A senior US official has called for continued international pressure on Iran to halt its nuclear programme.
Mr Bolton says Iran is determined to acquire nuclear weapons
UN Ambassador John Bolton said there was a sense of urgency given Tehran's defiance of the world community.
His remarks came after the UN nuclear agency, the IAEA, decided to send a report on Iran's nuclear activity to the UN Security Council.
Iran said it had done all it could to reach a peaceful settlement but the US had "hijacked" the diplomatic process.
Iran's ambassador to the IAEA (International Atomic Energy Agency), Ali Asghar Soltanieh, said: "We don't want confrontation but if this is the wish or policy of the Americans, then the Iranian nation will of course defend its integrity and national interests."
Russian Foreign Minister Sergei Lavrov said the agency should continue to lead efforts to resolve the dispute.
He expressed doubt that sanctions against Tehran would be effective.
"I don't think sanctions as a means to solve a crisis have ever achieved a goal in recent history," he told reporters.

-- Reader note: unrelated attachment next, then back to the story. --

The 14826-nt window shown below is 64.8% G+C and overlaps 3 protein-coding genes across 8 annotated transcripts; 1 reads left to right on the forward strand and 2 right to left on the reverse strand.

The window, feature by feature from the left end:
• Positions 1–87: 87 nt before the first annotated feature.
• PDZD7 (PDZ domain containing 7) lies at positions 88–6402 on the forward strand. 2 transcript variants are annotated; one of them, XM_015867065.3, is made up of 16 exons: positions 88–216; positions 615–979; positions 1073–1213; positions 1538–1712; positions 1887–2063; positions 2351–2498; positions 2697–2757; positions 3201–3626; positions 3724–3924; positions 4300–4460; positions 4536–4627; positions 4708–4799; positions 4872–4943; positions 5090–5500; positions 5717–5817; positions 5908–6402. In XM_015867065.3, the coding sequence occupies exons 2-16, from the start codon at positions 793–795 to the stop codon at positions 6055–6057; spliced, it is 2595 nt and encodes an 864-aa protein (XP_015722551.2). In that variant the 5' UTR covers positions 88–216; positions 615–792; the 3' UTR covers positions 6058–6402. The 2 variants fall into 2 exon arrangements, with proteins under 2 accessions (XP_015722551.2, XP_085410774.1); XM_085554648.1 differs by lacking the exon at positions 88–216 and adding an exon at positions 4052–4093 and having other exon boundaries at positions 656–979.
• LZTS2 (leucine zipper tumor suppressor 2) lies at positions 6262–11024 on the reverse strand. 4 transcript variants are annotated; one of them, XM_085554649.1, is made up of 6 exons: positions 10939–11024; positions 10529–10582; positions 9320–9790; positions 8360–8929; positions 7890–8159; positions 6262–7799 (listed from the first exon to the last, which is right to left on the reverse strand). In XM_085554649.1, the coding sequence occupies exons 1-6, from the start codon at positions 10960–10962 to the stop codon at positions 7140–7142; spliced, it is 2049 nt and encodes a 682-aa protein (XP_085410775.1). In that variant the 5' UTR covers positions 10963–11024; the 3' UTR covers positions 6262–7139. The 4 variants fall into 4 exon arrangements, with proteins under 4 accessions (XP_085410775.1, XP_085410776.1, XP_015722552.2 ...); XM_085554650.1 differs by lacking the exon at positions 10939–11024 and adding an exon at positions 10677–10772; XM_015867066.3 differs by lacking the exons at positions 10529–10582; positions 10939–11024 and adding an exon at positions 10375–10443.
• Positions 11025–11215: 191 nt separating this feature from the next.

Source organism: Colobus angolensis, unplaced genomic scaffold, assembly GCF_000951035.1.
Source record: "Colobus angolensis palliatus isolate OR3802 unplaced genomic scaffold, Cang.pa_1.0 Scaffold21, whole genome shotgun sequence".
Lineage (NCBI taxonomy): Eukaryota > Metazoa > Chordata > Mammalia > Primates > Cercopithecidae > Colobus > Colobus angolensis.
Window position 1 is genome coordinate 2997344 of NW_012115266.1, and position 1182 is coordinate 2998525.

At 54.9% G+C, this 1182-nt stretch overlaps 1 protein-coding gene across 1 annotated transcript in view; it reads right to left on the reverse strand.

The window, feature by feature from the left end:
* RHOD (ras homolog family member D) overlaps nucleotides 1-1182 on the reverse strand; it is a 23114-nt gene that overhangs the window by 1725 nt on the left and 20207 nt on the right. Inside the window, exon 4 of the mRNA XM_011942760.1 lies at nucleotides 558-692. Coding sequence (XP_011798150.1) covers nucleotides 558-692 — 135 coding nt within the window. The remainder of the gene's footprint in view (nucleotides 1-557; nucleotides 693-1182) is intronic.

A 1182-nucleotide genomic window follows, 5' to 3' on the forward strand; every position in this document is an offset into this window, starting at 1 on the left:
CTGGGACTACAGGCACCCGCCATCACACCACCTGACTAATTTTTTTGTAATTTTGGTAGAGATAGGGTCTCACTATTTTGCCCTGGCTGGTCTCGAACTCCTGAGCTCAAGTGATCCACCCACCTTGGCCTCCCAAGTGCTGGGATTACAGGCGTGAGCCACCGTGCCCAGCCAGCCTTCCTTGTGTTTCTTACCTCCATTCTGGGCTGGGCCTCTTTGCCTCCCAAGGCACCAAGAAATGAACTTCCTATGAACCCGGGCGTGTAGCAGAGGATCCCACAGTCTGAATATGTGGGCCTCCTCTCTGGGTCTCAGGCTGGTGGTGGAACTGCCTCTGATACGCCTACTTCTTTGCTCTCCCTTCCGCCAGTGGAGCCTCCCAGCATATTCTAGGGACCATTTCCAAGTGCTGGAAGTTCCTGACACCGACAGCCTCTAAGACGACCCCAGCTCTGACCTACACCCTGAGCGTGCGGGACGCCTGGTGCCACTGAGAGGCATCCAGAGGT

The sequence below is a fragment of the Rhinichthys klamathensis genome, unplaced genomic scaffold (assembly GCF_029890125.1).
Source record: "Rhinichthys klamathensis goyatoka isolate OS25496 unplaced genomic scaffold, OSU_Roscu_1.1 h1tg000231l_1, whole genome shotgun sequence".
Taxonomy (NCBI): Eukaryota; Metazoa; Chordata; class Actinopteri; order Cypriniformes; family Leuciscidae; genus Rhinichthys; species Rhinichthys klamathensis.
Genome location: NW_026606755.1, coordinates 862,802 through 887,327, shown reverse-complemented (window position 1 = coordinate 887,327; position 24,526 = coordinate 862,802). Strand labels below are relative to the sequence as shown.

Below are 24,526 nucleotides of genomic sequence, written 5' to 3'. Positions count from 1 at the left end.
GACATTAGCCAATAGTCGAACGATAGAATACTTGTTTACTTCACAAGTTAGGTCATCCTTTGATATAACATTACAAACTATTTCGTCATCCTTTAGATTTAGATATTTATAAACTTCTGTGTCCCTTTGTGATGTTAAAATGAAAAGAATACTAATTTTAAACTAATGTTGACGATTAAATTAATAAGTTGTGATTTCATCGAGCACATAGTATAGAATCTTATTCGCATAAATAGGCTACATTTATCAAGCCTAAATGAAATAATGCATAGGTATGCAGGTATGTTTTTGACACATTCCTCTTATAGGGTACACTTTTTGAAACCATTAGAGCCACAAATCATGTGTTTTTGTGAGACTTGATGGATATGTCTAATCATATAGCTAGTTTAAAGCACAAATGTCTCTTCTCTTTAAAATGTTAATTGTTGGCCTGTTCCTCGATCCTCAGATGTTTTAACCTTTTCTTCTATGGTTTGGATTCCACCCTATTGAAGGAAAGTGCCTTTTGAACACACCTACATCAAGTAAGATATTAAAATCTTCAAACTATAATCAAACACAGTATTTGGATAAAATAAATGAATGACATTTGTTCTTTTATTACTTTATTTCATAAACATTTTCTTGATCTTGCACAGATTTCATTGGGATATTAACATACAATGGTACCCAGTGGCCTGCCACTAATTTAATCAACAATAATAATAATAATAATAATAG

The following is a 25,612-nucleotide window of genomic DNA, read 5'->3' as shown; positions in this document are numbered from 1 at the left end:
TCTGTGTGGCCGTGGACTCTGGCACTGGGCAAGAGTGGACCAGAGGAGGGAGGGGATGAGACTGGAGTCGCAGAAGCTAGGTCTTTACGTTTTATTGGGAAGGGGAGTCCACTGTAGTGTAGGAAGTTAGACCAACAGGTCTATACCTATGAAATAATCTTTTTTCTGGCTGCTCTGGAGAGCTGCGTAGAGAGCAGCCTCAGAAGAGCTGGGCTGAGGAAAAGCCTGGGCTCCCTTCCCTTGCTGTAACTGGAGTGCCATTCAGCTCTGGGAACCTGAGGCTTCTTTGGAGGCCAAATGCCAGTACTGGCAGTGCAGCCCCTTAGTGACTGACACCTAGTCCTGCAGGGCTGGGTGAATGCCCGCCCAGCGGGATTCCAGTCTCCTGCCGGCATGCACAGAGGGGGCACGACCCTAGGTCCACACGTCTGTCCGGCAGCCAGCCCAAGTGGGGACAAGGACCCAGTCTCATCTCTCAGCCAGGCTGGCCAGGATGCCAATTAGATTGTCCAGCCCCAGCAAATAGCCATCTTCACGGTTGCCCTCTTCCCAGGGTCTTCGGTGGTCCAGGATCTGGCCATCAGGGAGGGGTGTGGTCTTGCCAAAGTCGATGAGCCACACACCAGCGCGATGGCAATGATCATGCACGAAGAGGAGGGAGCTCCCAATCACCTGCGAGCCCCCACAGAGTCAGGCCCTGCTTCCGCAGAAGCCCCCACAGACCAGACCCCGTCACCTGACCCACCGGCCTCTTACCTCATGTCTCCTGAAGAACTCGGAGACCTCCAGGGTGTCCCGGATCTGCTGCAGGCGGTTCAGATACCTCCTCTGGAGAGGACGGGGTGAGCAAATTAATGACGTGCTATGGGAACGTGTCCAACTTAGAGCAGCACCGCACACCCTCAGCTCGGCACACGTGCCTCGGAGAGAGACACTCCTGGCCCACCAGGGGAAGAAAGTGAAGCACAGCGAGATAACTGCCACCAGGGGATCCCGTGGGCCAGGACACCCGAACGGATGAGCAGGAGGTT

Western nations have accused Iran of seeking to develop nuclear weapons, while Iran insists its nuclear programme is for civilian energy use only.
The Security Council is expected to discuss the issue as early as next week.
The council has the power to impose sanctions, but it is not clear that all its key members would back them.
Diplomats suggest the Security Council could start the process by putting out a statement calling for Iran to suspend its uranium enrichment activities and asking the IAEA to report on whether or not it complies.
The report being forwarded to the Security Council - which was leaked to the media last week - says the Iranians have begun feeding uranium gas into centrifuges, a first step in a process that can produce fuel for nuclear reactors or bomb material.
But IAEA head Mohamed ElBaradei, who wrote the report, was unable to confirm that Iran was not seeking nuclear weapons.
He has appealed to both Western and Iranian leaders to "lower the rhetoric".
"Everybody is looking forward to a political settlement... What we need now at this stage is a cool-headed approach," he said.
Iran declared in January it was resuming uranium enrichment for research purposes, ending a two-year suspension.